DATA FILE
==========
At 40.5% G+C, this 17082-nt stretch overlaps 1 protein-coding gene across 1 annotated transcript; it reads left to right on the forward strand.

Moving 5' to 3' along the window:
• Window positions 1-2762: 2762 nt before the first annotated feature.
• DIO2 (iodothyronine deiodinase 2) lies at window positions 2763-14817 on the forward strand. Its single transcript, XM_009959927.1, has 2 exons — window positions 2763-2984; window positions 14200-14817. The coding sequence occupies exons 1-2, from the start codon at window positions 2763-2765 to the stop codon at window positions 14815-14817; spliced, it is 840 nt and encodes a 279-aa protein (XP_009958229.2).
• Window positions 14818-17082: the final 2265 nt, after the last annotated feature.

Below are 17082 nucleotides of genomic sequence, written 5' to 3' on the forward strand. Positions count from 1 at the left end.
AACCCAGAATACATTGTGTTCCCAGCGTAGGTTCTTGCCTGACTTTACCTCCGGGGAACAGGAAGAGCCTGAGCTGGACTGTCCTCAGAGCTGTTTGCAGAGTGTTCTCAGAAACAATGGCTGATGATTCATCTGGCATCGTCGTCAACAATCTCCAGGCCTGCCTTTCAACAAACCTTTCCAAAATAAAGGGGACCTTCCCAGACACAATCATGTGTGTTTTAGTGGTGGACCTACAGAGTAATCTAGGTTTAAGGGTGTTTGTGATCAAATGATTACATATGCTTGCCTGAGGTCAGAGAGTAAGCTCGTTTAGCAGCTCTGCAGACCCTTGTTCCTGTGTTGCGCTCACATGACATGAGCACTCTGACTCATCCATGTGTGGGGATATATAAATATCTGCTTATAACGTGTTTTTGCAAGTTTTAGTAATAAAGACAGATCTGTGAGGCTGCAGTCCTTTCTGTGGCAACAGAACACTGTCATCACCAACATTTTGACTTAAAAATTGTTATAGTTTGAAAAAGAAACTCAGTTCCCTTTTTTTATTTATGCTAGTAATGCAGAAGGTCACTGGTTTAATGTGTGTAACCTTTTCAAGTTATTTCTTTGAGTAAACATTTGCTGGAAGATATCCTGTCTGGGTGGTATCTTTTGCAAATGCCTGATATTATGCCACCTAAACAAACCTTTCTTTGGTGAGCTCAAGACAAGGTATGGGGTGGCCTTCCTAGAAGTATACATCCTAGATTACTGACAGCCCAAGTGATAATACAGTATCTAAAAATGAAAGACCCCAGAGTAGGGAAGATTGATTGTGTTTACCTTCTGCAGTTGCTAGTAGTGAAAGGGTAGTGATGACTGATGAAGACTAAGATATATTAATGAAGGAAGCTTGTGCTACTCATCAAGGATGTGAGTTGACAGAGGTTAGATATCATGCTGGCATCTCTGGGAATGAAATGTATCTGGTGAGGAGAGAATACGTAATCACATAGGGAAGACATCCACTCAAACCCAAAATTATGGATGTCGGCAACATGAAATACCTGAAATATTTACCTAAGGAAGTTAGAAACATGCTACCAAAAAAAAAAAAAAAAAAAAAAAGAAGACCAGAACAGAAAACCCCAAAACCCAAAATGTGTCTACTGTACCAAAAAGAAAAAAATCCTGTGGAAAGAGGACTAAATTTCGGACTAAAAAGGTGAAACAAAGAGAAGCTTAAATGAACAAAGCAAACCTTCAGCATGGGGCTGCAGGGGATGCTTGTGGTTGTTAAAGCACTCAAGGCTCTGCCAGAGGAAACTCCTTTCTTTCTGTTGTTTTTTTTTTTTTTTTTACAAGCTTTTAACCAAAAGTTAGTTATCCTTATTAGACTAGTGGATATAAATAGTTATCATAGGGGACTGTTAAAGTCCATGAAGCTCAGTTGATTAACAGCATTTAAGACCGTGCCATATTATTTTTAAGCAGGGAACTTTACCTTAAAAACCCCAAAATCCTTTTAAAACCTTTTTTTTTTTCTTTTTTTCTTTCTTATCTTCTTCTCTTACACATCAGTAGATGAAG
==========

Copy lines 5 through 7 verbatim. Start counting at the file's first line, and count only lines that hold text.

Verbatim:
• Window positions 14818-17082: the final 2265 nt, after the last annotated feature.

Below are 17082 nucleotides of genomic sequence, written 5' to 3' on the forward strand. Positions count from 1 at the left end.
AACCCAGAATACATTGTGTTCCCAGCGTAGGTTCTTGCCTGACTTTACCTCCGGGGAACAGGAAGAGCCTGAGCTGGACTGTCCTCAGAGCTGTTTGCAGAGTGTTCTCAGAAACAATGGCTGATGATTCATCTGGCATCGTCGTCAACAATCTCCAGGCCTGCCTTTCAACAAACCTTTCCAAAATAAAGGGGACCTTCCCAGACACAATCATGTGTGTTTTAGTGGTGGACCTACAGAGTAATCTAGGTTTAAGGGTGTTTGTGATCAAATGATTACATATGCTTGCCTGAGGTCAGAGAGTAAGCTCGTTTAGCAGCTCTGCAGACCCTTGTTCCTGTGTTGCGCTCACATGACATGAGCACTCTGACTCATCCATGTGTGGGGATATATAAATATCTGCTTATAACGTGTTTTTGCAAGTTTTAGTAATAAAGACAGATCTGTGAGGCTGCAGTCCTTTCTGTGGCAACAGAACACTGTCATCACCAACATTTTGACTTAAAAATTGTTATAGTTTGAAAAAGAAACTCAGTTCCCTTTTTTTATTTATGCTAGTAATGCAGAAGGTCACTGGTTTAATGTGTGTAACCTTTTCAAGTTATTTCTTTGAGTAAACATTTGCTGGAAGATATCCTGTCTGGGTGGTATCTTTTGCAAATGCCTGATATTATGCCACCTAAACAAACCTTTCTTTGGTGAGCTCAAGACAAGGTATGGGGTGGCCTTCCTAGAAGTATACATCCTAGATTACTGACAGCCCAAGTGATAATACAGTATCTAAAAATGAAAGACCCCAGAGTAGGGAAGATTGATTGTGTTTACCTTCTGCAGTTGCTAGTAGTGAAAGGGTAGTGATGACTGATGAAGACTAAGATATATTAATGAAGGAAGCTTGTGCTACTCATCAAGGATGTGAGTTGACAGAGGTTAGATATCATGCTGGCATCTCTGGGAATGAAATGTATCTGGTGAGGAGAGAATACGTAATCACATAGGGAAGACATCCACTCAAACCCAAAATTATGGATGTCGGCAACATGAAATACCTGAAATATTTACCTAAGGAAGTTAGAAACATGCTACCAAAAAAAAAAAAAAAAAAAAAAAGAAGACCAGAACAGAAAACCCCAAAACCCAAAATGTGTCTACTGTACCAAAAAGAAAAAAATCCTGTGGAAAGAGGACTAAATTTCGGACTAAAAAGGTGAAACAAAGAGAAGCTTAAATGAACAAAGCAAACCTTCAGCATGGGGCTGCAGGGGATGCTTGTGGTTGTTAAAGCACTCAAGGCTCTGCCAGAGGAAACTCCTTTCTTTCTGTTGTTTTTTTTTTTTTTTTTACAAGCTTTTAACCAAAAGTTAGTTATCCTTATTAGACTAGTGGATATAAATAGTTATCATAGGGGACTGTTAAAGTCCATGAAGCTCAGTTGATTAACAGCATTTAAGACCGTGCCATATTATTTTTAAGCAGGGAACTTTACCTTAAAAACCCCAAAATCCTTTTAAAACCTTTTTTTTTTTCTTTTTTTCTTTCTTATCTTCTTCTCTTACACATCAGTAGATGAAG